August 11, 2008
New Tricks to Beat Utility Bills
By Ruth, Joao-Pierre S
Companies mull a wide range of alternatives
NEWARK - Remembering to turn off the lights is not enough to slow the drain of rising energy costs on profits. Manufacturers in particular face higher utility bills and increasingly expensive raw materials. With rates climbing for elec- tricity, natural gas and other fossil fuels, small and midsize business- es are struggling to contain costs, and some are coming up with novel solutions.
At Newark-based Cardolite Corp., aproducer of coatings for machine parts and linings for vehicle brakes, "We switched from burning natural gas and fuel oil to burning a natural pro duct called yellow grease," says company President Anthony Stonis.
Yellow grease is the remnant of cooking oil from deep-frying foods. Cardolite gets its yellow grease from a Baltimore-based fat Tenderer and burns the byproduct in a boiler to generate steam.
Falstrom Co., a contract welder and manufacturer in Passaic, implemented cost-saving steps after an energy audit by Rutgers University two years ago. Falstrom President Clifford Lindholm III says the company's moves included insulating pipes and carefully monitoring boilers. Since the audit, Falstrom reduced the number of its windows, which saved on heating bills but increased the need for non-natural lights. "We might be saving heat dollars in the winter, but we have to pay a little more on the electric side," says Lindholm, noting the move resulted in a net savings for the company.
David Brown, vice president of NUS Consulting Group, a cost- management firm in Park Ridge, says electricity bills in the United States for both businesses and residences rose 3.9 percent last year and has climbed 22.6 percent over the past five years. Taking a few simple steps can put businesses on the energy efficiency track, he says.
"One of the things we advocate is having an audit and analysis for energy usage," Brown says. He suggests installing motion sensors to shut off lighting when a room is unoccupied. "If somebody leaves the restroom they might not turn the lights off," he says. He also suggests using a timing system to control heat, ventilation and air conditioning systems during standard business hours.
For Stonis at Cardolite, concern extends to the soaring price of raw materials. A chief ingredient in Cardolite coatings is the liquid from crushed cashew shells, which some companies are using as a substitute for oil. "That has driven up the base cost of our raw material substantially," he says.
Oil and its derivatives are the source of other Cardolite raw materials. "We really have no option other than raising prices for our customers," Stonis says. "Our latest round of price increases was done at the time oil was at $100 per barrel. With the last spike to over $130, it's certainly going to precipitate another price increase. I don't think anyone has a magic solution other than passing the cost on."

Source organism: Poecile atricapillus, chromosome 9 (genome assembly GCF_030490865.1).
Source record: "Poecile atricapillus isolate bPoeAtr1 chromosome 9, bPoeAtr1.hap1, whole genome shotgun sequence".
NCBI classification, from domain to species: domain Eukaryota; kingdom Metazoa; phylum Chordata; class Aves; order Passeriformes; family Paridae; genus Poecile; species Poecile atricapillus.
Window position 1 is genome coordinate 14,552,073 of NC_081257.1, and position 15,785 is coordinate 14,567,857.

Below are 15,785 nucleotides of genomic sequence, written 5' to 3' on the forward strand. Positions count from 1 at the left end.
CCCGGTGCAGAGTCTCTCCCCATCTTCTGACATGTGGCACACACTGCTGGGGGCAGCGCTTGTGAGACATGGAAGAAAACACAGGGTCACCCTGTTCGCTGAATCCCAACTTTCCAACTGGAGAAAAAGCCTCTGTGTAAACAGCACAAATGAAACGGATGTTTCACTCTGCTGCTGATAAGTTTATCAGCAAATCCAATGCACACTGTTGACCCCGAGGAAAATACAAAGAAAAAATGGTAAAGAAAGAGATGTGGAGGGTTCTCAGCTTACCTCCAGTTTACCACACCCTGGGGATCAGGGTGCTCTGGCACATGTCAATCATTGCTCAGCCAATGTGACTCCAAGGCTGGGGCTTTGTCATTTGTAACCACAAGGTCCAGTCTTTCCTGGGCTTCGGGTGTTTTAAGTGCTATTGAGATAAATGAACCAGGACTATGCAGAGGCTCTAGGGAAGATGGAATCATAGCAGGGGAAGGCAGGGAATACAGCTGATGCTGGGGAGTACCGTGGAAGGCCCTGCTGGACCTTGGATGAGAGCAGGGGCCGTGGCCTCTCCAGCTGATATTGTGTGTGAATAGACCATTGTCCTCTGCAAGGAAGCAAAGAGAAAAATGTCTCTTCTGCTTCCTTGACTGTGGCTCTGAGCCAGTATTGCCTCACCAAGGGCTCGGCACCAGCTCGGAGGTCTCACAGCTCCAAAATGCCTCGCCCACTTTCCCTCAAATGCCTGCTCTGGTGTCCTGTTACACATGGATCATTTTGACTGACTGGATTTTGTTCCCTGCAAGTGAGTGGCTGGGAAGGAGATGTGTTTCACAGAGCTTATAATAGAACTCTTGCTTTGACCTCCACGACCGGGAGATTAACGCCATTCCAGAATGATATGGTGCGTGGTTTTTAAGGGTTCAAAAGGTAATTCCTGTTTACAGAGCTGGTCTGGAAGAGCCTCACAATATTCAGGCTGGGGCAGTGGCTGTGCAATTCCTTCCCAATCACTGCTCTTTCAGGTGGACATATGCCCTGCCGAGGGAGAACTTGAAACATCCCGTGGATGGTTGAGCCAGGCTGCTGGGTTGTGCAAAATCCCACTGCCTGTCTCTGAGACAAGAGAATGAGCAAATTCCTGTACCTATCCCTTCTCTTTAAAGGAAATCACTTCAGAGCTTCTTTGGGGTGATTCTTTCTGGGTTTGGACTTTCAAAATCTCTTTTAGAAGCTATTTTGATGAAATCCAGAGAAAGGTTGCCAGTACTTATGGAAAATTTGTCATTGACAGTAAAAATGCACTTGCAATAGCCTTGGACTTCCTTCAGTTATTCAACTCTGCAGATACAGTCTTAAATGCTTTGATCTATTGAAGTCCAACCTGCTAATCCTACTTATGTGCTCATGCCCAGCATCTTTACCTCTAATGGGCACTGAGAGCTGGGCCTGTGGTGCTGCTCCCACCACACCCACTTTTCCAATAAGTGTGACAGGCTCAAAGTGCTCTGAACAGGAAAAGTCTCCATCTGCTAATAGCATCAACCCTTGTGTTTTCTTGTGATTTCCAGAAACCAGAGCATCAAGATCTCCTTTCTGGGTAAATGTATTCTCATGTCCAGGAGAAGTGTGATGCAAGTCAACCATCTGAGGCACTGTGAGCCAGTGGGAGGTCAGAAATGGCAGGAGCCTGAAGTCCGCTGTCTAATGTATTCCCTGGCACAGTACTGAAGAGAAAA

Stonis says Cardolite has a staff of 75 employees at its Newark plant, which generates $40 million in annual revenue. He says Cardolite also operates a plant in Zhuhai, China, that boosts the company's total revenue to between $60 million and $70 million.
In Newark, Cardolite's electric bills have risen 10 to 15 percent over the past two years, prompting Stonis to consider generating some of his own power. "Our electricity bill is approaching $600,000 per year," he says. "It used to be around $400,000" [in 2006].
Brown at NUS Consulting says some companies are "investing in solar paneling for their facilities to augment the power they are already using." Another client is considering installing a wind farm to generate electricity. But the cost of investing in pricey alternative energy keeps some businesses from jumping at these options. "You are looking at payback [on the investment] anywhere from six to 10 years," says Brown.
At Falstrom, Lindholm says alternative power sources are not an option for a business his size, which operates out of an 86-year- old brick factory with fewer than 100 employees. The company makes steel and aluminum enclosures to house defense electronics. "The cost of solar panels and the lifespan just didn't work out," says Lindholm.
He estimates that solar panels last about seven years, just about the length of time it takes for the investment to break even. "In a small-business setting, it is a real challenge trying to take advantage of some of those techniques because the costs are just too prohibitive," says Lindstrom.
Anthony Stonis, president of Cardolite Corp., says the company burns yellow grease instead of natural gas and fuel oil in order fo save on energy costs.
The average electric bill has climbed more than 22 percent over the past five years.
Newark-based Cardolite Corp. uses cashew shell liquid as a chief ingredient in the company's coatings.
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Copyright Journal Publications Inc. Jul 7, 2008
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